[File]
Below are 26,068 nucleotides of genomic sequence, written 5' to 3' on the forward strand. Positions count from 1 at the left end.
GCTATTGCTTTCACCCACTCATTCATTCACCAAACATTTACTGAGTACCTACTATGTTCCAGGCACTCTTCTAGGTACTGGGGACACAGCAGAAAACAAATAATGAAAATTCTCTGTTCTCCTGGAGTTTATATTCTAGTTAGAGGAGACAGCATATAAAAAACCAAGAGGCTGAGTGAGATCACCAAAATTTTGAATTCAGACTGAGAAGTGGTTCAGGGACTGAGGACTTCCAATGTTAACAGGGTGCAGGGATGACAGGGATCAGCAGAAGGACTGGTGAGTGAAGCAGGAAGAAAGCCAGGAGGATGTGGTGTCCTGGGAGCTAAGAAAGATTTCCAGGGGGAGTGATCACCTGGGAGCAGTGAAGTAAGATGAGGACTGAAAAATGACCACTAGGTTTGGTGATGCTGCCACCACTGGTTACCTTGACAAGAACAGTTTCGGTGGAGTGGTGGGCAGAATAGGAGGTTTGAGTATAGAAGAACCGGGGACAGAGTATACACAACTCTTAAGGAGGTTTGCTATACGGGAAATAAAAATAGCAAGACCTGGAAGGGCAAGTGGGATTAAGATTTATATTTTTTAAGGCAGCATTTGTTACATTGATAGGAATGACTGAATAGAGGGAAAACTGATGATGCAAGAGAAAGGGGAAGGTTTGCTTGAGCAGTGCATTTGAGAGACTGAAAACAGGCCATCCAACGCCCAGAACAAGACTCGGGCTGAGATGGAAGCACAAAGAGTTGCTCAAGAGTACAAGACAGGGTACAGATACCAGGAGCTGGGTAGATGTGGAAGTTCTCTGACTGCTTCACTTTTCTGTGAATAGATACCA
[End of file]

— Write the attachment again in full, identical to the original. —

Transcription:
Below are 26,068 nucleotides of genomic sequence, written 5' to 3' on the forward strand. Positions count from 1 at the left end.
GCTATTGCTTTCACCCACTCATTCATTCACCAAACATTTACTGAGTACCTACTATGTTCCAGGCACTCTTCTAGGTACTGGGGACACAGCAGAAAACAAATAATGAAAATTCTCTGTTCTCCTGGAGTTTATATTCTAGTTAGAGGAGACAGCATATAAAAAACCAAGAGGCTGAGTGAGATCACCAAAATTTTGAATTCAGACTGAGAAGTGGTTCAGGGACTGAGGACTTCCAATGTTAACAGGGTGCAGGGATGACAGGGATCAGCAGAAGGACTGGTGAGTGAAGCAGGAAGAAAGCCAGGAGGATGTGGTGTCCTGGGAGCTAAGAAAGATTTCCAGGGGGAGTGATCACCTGGGAGCAGTGAAGTAAGATGAGGACTGAAAAATGACCACTAGGTTTGGTGATGCTGCCACCACTGGTTACCTTGACAAGAACAGTTTCGGTGGAGTGGTGGGCAGAATAGGAGGTTTGAGTATAGAAGAACCGGGGACAGAGTATACACAACTCTTAAGGAGGTTTGCTATACGGGAAATAAAAATAGCAAGACCTGGAAGGGCAAGTGGGATTAAGATTTATATTTTTTAAGGCAGCATTTGTTACATTGATAGGAATGACTGAATAGAGGGAAAACTGATGATGCAAGAGAAAGGGGAAGGTTTGCTTGAGCAGTGCATTTGAGAGACTGAAAACAGGCCATCCAACGCCCAGAACAAGACTCGGGCTGAGATGGAAGCACAAAGAGTTGCTCAAGAGTACAAGACAGGGTACAGATACCAGGAGCTGGGTAGATGTGGAAGTTCTCTGACTGCTTCACTTTTCTGTGAATAGATACCA